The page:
1 Norway wealth fund value at $1trn (San Francisco Chronicle) Norway’s sovereign wealth fund, the world’s largest of its kind, has hit a milestone value of $1 trillion, beating all expectations since its creation over 20 years ago.
The fund, which reached its record value early Tuesday, has been boosted lately by a rise in stock markets and a weaker US dollar, which increases the dollar value of its holdings in other currencies.
Norway first deposited oil and gas profits into the fund in May 1996 and CEO Yngve Slyngstad said nobody at the time had expected it to hit the trillion dollar mark, calling the growth “stunning.” The fund invests proceeds from the country’s oil and gas industry to secure pensions for future generations in Norway, a country of merely 5.3 million people.
Because of its sheer size, the fund does not reinvest all its money in Norway, or it would overheat the economy. So it places it worldwide, with some 42 percent in North America, 36 percent in Europe and 18 percent in Asia.
Of the total, 65 percent is in stocks — including a $7.4 billion stake in Apple and $5.5 billion in Alphabet. Norwegian lawmakers passed a law in 1990 to establish a government-owned oil and gas fund. In 1998, its management was transferred from the Norwegian finance ministry over to the Norges Bank Investment Management, a unit of the Norwegian central bank.
2 Britain’s debt time bomb (Larry Elliott in The Guardian) Britain’s debt time bomb is primed and ready to go off at any time. From never-never spending on credit cards to car loans, from overdrafts to payday loans, there is enough high explosive to devastate the economy for a second time in decade. All that is required is for the fuse to be lit.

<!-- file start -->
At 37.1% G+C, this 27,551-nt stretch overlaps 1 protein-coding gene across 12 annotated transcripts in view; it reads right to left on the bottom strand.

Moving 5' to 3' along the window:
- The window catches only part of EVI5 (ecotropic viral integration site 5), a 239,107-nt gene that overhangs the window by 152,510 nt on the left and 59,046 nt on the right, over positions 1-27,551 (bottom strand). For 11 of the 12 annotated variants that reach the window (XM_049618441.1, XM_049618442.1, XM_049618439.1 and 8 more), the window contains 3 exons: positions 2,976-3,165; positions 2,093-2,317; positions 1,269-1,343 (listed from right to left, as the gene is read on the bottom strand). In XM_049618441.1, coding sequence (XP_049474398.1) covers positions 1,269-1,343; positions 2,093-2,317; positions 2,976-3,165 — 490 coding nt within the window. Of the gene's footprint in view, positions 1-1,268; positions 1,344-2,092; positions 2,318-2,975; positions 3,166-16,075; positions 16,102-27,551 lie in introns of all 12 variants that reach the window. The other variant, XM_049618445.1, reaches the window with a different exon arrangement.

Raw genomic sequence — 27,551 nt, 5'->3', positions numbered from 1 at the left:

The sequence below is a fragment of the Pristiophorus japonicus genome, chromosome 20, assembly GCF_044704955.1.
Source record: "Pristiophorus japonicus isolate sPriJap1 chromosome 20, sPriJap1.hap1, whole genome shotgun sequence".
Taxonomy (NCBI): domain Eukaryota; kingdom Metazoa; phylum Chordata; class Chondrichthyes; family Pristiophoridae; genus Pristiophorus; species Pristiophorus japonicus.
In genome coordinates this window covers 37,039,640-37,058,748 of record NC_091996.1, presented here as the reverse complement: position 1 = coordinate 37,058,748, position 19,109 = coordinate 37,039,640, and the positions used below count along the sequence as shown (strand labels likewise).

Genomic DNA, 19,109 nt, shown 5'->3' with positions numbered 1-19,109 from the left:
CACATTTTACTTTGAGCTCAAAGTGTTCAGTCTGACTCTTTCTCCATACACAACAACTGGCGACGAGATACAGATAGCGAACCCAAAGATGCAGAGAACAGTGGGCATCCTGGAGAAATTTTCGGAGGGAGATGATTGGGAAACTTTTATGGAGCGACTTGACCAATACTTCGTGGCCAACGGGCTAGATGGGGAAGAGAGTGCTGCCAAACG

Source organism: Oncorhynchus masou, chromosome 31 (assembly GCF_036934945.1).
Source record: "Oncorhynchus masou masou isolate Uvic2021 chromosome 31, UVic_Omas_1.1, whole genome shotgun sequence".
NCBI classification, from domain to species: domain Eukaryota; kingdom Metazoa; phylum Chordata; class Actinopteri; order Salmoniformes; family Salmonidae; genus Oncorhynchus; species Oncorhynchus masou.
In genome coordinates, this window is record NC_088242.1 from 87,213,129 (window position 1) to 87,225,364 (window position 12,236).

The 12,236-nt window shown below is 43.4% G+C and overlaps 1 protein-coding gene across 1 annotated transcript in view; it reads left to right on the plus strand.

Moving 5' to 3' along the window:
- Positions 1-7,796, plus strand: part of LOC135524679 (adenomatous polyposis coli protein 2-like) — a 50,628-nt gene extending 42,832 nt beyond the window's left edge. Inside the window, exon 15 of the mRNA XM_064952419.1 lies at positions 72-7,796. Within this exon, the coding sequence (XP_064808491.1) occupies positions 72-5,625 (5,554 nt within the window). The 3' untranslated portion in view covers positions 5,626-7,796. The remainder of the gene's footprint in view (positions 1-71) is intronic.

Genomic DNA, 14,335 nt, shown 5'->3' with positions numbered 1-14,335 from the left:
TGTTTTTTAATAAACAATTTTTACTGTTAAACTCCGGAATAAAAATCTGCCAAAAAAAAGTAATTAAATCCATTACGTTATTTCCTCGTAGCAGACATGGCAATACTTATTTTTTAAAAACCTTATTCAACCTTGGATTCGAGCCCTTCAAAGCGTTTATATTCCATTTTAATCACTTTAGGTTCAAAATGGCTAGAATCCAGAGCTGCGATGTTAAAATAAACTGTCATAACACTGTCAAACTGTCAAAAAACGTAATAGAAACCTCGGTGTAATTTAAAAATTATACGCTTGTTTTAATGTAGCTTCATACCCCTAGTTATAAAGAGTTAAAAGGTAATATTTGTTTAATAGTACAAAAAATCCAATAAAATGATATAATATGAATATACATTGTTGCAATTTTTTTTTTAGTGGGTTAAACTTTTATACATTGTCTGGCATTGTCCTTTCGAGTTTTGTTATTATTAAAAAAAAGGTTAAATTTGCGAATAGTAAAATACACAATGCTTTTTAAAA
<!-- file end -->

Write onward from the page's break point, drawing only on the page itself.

The Bank of England is aware of the risks and has been issuing ever-more explicit warnings about debt. The warnings are fully justified, even if the Bank of England has itself been responsible for the build-up in debt.
After all, in the first 313 years of the Bank’s existence, official borrowing costs never once fell below 2%. In 2009 they were cut to 0.5% and left there until shortly after last year’s EU referendum when they were shaved further – this time to 0.25%.
Low interest rates were supposed to encourage people to borrow rather than to save – and that is precisely what has happened. Household debt levels as a share of national output are edging back to the record levels seen in the boom years in the build-up to the financial crisis.
For now, debt is a problem for some individuals but not for the economy as a whole. Debt servicing costs are much lower than they were before the crisis and the unemployment rate is at its lowest since 1975. Difficulties would only really arise if the Bank felt the need to raise interest rates aggressively or if unemployment were to increase sharply for any reason.
Imagining the circumstances in which the debt time bomb might go off is not all that difficult. There could be a severe run on the pound if the Brexit talks go badly, which would force the Bank of England to raise interest rates despite its concern about the impact on heavily indebted borrowers. A trade was between the US and China could derail what has been a fairly feeble global economic recovery. In truth, it would not take all that much to light what looks to be a fairly short fuse.
3 Unemployment seen as biggest risk to business (Straits Times) Unemployment is the biggest risk for businesses globally, according to a World Economic Forum survey of business leaders published on Wednesday.
The company executives put unemployment or underemployment as the top risk over the next 10 years, followed by fiscal crises and the failure of national governance, data from the WEF’s Executive Opinion Survey showed.
“Geopolitical risks and events have led to uncertainties which raise questions about how to manage resilience in uncertain times,” said John Scott, chief risk officer, commercial insurance, at Zurich. For businesses in the North America, East Asia and Pacific regions, the biggest risks were considered to be cyber attacks and asset bubbles.